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  5. "Jag tycker om din stil."

"Jag tycker om din stil."

Translation:I like your style.

January 8, 2015



Note that "om" should be stressed here:
Jag tycker om din stil - I like your style

Vad tycker du om hennes stil? - What do think of her style?


How would one say "What do you like about her style?"?


Vad gillar du med hennes stil?


Is a construction with tycker om possible here?


Yes, sure. Vad tycker du om med hennes stil? Either way it would probably be more natural to add a det :
Vad är det du gillar/tycker om med hennes stil?
Or you could say Vad är det i/med hennes stil som du tycker om/gillar?


Thanks, it makes more sense now. Initially, I was a bit confused by the fact that stil already had a preposition (med), but then I realized that om was linked to the interrogative/relative pronoun instead (vad, det and som, respectively, in your examples).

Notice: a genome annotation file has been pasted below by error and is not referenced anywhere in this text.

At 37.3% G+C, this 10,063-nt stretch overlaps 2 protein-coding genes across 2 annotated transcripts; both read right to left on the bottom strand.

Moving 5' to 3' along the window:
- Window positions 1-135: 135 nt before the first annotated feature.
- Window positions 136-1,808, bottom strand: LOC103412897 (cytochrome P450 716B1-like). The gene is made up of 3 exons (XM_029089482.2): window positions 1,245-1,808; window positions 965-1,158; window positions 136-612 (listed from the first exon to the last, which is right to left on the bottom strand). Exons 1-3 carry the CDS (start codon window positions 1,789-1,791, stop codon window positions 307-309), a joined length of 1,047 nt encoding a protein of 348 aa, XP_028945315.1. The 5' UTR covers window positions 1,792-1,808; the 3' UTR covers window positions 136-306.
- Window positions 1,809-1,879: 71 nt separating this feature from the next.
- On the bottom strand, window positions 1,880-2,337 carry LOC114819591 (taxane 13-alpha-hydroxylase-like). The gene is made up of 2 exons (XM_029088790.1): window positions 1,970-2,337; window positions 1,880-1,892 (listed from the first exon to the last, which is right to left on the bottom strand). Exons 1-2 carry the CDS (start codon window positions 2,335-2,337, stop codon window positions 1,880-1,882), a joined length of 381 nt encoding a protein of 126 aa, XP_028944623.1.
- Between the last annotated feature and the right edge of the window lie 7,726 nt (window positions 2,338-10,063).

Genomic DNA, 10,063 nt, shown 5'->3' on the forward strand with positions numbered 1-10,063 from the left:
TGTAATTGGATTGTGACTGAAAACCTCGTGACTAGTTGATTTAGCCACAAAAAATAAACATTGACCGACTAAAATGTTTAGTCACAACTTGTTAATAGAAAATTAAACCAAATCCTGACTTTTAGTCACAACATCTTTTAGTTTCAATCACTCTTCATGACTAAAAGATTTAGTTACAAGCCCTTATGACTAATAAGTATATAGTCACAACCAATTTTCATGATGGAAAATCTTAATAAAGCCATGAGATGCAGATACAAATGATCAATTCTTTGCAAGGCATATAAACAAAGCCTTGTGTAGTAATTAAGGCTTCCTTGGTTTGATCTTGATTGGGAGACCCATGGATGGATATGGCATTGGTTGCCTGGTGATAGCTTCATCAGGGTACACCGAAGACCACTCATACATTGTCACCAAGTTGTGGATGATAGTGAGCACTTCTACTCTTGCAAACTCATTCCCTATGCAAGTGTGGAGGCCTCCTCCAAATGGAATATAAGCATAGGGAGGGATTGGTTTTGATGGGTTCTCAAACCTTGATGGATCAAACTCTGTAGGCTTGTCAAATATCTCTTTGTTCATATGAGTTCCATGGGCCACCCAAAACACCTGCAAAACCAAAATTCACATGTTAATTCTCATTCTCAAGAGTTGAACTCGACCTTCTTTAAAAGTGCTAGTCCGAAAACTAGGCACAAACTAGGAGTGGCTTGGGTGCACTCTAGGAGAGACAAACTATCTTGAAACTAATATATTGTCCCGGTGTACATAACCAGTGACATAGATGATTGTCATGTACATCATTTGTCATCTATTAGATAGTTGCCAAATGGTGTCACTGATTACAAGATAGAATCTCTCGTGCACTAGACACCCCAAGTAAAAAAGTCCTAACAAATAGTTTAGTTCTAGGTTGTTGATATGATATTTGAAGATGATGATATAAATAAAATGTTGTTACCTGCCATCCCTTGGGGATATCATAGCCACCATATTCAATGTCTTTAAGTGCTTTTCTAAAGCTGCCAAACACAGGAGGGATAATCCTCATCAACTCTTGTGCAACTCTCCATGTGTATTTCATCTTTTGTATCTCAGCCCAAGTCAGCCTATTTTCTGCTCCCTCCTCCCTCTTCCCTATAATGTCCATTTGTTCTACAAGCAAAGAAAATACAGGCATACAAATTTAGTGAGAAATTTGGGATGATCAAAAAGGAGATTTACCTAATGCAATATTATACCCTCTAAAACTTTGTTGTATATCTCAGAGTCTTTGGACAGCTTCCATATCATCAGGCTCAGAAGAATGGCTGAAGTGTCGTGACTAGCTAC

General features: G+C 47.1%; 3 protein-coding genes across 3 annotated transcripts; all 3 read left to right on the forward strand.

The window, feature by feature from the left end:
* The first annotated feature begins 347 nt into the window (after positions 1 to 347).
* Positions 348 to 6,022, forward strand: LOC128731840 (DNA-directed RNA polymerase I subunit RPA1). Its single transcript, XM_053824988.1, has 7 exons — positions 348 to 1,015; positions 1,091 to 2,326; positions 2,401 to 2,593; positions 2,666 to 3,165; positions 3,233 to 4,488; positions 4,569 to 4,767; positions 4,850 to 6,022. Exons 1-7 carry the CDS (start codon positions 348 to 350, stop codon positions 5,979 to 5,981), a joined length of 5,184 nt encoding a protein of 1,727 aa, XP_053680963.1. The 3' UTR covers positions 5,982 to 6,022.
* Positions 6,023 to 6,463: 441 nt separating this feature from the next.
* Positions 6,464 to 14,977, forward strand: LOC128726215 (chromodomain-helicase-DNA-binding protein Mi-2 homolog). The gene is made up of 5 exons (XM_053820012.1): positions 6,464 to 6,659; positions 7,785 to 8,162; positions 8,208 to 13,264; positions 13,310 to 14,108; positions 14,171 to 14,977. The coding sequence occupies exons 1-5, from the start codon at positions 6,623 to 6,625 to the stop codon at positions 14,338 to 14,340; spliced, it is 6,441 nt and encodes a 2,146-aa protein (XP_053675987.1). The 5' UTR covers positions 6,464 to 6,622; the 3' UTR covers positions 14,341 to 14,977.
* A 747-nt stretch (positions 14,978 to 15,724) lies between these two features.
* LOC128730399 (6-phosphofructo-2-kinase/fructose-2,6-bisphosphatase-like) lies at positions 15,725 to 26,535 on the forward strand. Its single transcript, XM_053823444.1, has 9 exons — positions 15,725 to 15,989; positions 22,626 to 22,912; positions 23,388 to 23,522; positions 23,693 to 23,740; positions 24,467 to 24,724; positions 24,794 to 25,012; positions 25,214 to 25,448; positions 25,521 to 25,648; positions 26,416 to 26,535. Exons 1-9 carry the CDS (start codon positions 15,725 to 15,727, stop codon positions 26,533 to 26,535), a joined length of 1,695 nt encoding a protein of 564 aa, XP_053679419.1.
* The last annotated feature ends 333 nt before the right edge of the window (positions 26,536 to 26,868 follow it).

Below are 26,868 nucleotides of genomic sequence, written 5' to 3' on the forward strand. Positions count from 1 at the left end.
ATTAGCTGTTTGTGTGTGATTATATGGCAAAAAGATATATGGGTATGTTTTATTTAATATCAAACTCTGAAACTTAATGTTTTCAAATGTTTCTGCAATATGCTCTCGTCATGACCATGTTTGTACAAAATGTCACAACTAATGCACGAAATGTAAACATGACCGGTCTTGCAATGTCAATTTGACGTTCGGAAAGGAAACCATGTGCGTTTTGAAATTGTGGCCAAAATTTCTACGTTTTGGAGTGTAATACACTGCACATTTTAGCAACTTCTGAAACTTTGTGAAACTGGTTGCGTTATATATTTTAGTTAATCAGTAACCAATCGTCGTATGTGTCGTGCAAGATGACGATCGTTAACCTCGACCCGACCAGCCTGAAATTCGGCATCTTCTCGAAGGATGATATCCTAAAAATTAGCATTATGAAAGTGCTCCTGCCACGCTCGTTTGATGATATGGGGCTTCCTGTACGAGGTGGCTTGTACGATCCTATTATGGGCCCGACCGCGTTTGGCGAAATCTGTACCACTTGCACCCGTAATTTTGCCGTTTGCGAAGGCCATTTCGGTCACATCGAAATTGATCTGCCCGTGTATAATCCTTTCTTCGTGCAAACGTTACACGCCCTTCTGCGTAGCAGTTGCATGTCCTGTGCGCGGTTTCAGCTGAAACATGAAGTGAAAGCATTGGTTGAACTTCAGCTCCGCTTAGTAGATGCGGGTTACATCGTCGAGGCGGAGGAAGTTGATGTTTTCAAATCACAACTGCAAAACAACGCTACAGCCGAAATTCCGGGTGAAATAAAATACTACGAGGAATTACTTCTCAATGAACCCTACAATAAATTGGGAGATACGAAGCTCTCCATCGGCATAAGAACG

Yes, it's like about in 'what do you like about her style' – you need it in English too.


Even in slow din stil sounds like vinstil. Since that is not a Swedish word I've heard yet I finally got the right answer. Even knowing it, I still struggle to hear the d or the space between the two words.


What, if any, is the difference between gillar and tycker om?


gillar can be a bit more colloquial. There is no other difference.


I really have to object to the clear pronounciation of the first three words and the muffled repeat of the last two words. I have invested considerable time +++and mostly pleasure+++in devoting hours a day to this endeavor, but feel most frustrated to be unable to clearly hear the speaker+++though I have the most up+to+date Dell laptop on the market. I have tried to rise to the challenges and feel great pride, more recently, of the competition to achieve PERFECT on many lessons. And while I am at it, the same criticism is directed at the deliberate speed used to repeat phrases for which the only source is the audio provided. After fifteen months of almost daily practice, I am on the verge of dropping the whole exercise.


Are you sure it's not just the rather exotic pronunciation of long i in Swedish? It sounds more retracted than English ee; I think they hold their tongues in a different position.

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